“Self-directed care” comes to a grinding halt when it meets the Mental Health Act. Unlike most other areas of healthcare, mental health can in extreme cases impinge on the liberty of the patient. Under the Mental Health Act, a patient can receive electro-convulsive therapy (ECT) when they are unable or unwilling to receive it, if it is deemed to be in the patient’s best interests. Although modern ECT is not the archaic and barbaric treatment it was when it was first administered without anaesthesia in the earlier half of the twentieth century, the potential side effects of memory loss can be very severe and it remains a controversial treatment. St Patrick’s University Hospital doesn’t administer ECT to those who are unwilling to receive it, but the same may not be said for other mental health centres around the country. Professor Lucey says, “ECT is a regulated treatment provided under rules set by the Mental Health Commission, which is the national regulator for mental health. It’s provided in St Patrick’s and a number of designated centres for mental health throughout the country and we provide it for a very small number of people, but a number of people who do need it as part of their treatment plan. It’s a treatment like any other in mental health in the sense that it’s prescribed and is regulated by law… We don’t give ECT to people who are unwilling to take it under the [Mental Health] Act. Even though the Act hasn’t been reformed in that way yet, we’re operating as though it has.” There is no room for self-directed care when it comes to unwilling ECT performed on a patient – and yet, many mental health practitioners seem to forget that while self-empowered recovery may work for some, for others it merely increases the stigma that surrounds getting help.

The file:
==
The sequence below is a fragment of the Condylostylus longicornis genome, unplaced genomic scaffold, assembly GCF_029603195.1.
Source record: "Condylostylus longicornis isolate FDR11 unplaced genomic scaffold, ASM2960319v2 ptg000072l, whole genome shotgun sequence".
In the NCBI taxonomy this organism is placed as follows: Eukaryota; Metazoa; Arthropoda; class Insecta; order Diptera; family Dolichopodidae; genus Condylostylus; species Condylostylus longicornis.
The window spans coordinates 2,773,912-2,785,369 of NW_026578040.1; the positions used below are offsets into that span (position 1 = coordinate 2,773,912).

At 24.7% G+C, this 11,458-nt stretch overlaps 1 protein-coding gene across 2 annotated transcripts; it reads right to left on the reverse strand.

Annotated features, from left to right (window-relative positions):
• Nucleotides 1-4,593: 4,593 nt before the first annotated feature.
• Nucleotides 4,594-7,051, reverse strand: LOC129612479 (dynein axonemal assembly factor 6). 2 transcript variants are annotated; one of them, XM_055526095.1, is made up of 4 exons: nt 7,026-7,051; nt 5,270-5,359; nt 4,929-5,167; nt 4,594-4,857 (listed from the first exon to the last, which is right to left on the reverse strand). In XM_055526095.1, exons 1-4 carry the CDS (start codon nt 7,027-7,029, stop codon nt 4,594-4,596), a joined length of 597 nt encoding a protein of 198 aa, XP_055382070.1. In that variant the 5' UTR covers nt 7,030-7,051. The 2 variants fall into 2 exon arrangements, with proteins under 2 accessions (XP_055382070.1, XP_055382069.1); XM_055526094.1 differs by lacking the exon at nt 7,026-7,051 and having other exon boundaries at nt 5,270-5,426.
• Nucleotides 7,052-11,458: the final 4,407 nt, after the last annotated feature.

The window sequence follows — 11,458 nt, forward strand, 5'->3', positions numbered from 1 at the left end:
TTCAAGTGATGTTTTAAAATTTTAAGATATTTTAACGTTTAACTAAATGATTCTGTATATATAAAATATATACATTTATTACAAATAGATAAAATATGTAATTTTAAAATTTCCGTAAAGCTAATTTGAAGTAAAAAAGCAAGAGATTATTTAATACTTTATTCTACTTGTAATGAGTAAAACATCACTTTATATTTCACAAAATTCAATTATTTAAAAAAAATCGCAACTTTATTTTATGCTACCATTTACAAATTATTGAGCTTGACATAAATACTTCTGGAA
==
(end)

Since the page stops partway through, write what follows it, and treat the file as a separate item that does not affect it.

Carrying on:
See Change is the national stigma reduction programme for mental health. Sorcha Lowry, campaign manager for the Green Ribbon campaign, says “Yes, our history has a role to play, but more importantly let’s look at the sources of stigma that allow this silence and shame to exist. Stigma is cultural, social and also structural. Culturally for instance, we have a million different euphemisms for mental health to avoid actually talking about it. Socially, there is still a huge reluctance to be open about what’s really going on for you with friends and even family. Structurally, it’s a regrettable fact that people who are open about their mental health still often experience prejudice and discrimination in the workplace, applying for insurance and mortgages etc.” Making mental health care and recovery seem like an easy task that can be accomplished through fancy facilities and “self-empowered recovery” undermines the difficulties that one can go through when they have a mental health problem, and the affects of class on the type of treatment that one will receive destabilises our perception of it. Cancer is widely spoken of and little stigma surrounds it nowadays- but it is a well known fact that cancer treatments such as chemotherapy and radiotherapy are very difficult on the patient. There is no reason why mental health problems should not be treated in the same way, by mental health practitioners and the general public alike. We must fully encourage those who are suffering to seek help – recovery is always possible – but we also must be truthful about the disenchanting nature of the public and private mental health services. In order to overcome the stigma of mental health, all we have to do is be honest about it.

Ireland is fortunate in the numbers of voluntary and charitable organisations that provide services for free. The Samaritans can be reached free in the ROI by calling 116 123. The Aware support line can be called on 1890 303 302 and charges local rates. The Green Ribbon campaign by See Change works to overcome the stigma of mental health- more information can be found at